Compensation Needed for Scotland’s Food and Drink Businesses

Rural Economy Secretary Fergus Ewing (pictured) has urged the UK Government to provide compensation to Scotland’s beleaguered food and drink sector as a result of the current trade issues.

The sector is currently facing a series of challenging impacts as a result of the Brexit deal establishing new non-tariff barriers.

This is compounded by the coronavirus (COVID-19) pandemic affecting both national and international trade, with hospitality supplies essentially suspended due to restrictions. 

The seafood sector has been particularly hard hit with companies having little time to put in place new business practices to export to the EU and Northern Ireland and difficulties understanding new customs and export certification processes.

In a letter to the Secretary of State for the Environment, Food and Rural Affairs George Eustice, Mr Ewing said:

“As I had feared, the relationship negotiated by the UK Government is having a catastrophic impact on Scotland’s food and drink export industry.

“The situation has slowly progressed from bad to worse and it is imperative to understand some of the impacts.

“As soon as the Implementation Period ended, customs systems failed and prevented exports. Fresh and live product became stranded or delayed.

“Orders went unfulfilled causing reputational damage.

“High value product lost value making the exports pointless.

“Thousands of pounds of Scotland’s finest seafood was spoiled.

“We have been advised that some Scottish fishing vessels have landed fish in Denmark to avoid the Brexit bureaucracy and red tape. 

“We learn of some business having been lost to other suppliers. 

“That some fishermen have decided to suspend their fishing for fear they cannot sell their fish.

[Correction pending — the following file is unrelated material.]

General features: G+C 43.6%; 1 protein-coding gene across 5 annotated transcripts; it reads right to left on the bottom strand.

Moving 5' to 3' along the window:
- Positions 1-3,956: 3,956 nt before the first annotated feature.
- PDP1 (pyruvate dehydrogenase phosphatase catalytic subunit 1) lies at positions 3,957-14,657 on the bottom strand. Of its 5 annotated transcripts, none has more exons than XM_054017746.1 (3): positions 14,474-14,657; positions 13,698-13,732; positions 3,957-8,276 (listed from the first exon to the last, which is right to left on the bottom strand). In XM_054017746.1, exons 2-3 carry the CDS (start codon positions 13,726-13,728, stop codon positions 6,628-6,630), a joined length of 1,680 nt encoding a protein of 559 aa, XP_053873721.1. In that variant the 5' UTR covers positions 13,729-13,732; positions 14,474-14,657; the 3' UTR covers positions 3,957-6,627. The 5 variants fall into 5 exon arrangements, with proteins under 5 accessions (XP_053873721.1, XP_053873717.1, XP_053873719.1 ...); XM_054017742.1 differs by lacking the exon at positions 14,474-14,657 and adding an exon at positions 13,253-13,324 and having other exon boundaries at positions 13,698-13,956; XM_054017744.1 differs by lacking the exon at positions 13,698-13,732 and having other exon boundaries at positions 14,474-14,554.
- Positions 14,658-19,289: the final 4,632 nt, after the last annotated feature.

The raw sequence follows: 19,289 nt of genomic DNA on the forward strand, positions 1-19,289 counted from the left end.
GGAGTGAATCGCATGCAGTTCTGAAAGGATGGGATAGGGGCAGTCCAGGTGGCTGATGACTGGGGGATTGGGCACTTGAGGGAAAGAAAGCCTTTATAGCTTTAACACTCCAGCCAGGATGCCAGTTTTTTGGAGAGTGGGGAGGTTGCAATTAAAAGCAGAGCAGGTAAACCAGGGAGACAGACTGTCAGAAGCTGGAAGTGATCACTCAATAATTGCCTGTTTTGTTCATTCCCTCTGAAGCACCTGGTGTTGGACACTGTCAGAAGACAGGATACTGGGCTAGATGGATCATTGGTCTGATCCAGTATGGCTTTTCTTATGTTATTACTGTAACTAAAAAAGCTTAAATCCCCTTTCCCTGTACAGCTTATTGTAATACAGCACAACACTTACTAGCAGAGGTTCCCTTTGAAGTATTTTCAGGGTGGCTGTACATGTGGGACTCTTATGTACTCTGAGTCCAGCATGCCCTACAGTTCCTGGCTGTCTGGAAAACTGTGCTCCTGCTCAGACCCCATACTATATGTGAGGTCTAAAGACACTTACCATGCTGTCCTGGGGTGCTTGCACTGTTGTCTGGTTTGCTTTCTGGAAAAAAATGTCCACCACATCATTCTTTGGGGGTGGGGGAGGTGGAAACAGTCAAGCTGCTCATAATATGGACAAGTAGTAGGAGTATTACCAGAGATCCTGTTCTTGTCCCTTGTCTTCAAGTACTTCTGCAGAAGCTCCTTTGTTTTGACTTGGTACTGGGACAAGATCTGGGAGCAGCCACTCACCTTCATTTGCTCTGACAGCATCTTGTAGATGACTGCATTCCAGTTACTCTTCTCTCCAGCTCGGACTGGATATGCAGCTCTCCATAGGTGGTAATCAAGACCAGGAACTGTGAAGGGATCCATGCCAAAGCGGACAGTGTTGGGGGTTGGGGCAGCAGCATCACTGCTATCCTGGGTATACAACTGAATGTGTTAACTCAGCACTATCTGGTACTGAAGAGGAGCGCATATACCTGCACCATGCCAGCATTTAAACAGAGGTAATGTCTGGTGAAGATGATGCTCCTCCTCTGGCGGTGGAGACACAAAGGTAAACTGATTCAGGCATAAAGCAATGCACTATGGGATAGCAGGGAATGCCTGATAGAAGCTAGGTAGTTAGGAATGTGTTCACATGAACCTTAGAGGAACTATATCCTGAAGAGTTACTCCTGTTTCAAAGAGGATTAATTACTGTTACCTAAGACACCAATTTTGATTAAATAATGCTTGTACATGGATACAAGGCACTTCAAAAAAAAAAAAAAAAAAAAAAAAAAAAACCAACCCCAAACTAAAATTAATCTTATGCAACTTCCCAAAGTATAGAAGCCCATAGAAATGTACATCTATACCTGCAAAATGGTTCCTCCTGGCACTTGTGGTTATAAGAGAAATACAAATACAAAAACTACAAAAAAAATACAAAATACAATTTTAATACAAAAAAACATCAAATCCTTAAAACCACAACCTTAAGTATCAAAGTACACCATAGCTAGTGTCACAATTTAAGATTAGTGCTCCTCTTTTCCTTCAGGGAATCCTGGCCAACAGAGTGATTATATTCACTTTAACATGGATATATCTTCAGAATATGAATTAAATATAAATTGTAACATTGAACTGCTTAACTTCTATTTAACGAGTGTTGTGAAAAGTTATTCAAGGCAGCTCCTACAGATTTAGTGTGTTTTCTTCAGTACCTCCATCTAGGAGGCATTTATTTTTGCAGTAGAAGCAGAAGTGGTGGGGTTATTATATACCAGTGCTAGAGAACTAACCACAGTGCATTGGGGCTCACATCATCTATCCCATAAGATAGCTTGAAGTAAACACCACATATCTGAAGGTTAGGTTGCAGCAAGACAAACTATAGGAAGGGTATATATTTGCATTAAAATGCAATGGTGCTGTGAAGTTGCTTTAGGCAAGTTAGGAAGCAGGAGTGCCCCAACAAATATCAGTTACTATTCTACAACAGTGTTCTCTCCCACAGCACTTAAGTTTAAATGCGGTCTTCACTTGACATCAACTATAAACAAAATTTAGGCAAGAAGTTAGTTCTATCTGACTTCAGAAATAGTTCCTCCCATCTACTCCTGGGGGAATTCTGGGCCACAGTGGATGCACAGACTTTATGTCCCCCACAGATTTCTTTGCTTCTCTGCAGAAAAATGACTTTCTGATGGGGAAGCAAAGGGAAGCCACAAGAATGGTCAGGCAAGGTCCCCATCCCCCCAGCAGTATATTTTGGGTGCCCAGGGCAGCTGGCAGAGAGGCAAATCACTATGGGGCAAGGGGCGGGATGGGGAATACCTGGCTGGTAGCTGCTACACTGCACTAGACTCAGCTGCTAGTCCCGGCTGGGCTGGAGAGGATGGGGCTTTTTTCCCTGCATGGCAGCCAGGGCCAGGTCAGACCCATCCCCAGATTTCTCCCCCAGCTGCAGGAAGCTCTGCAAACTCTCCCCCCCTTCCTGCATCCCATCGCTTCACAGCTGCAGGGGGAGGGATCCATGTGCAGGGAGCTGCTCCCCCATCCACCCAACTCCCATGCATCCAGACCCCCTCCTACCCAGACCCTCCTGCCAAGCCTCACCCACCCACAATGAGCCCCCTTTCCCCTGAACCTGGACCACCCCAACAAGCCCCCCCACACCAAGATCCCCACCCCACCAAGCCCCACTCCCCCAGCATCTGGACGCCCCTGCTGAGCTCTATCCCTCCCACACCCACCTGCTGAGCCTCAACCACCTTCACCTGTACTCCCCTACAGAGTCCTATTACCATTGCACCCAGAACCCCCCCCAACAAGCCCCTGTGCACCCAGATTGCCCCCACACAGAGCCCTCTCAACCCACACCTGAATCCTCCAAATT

“Market prices have fallen by 50% or more in some cases.  

“The HMRC IT systems do not recognise types of Scottish fish and won’t accept them in their system of paperwork.

“It is the UK Government who refused the industry request for a six months grace period in which these untried systems could have been worked out and problems solved without commercial loss. 

“It is incompetence in the extreme to fail to follow such an approach when the systems and paperwork are so complex.

“Ultimately it is the UK Government’s choices which have resulted in these impacts.

“Scottish stakeholders called for the UK Government to commit to bringing forward a package of financial compensation for producers, processors, manufacturers and distributors who encounter losses as a direct result of border or market disruption and, having spoken to business representatives from across Scotland, I second their request and I am writing to demand that you set out urgently how Scotland’s exporters will be compensated for their losses both in the short term and the long term caused by reputational damage. “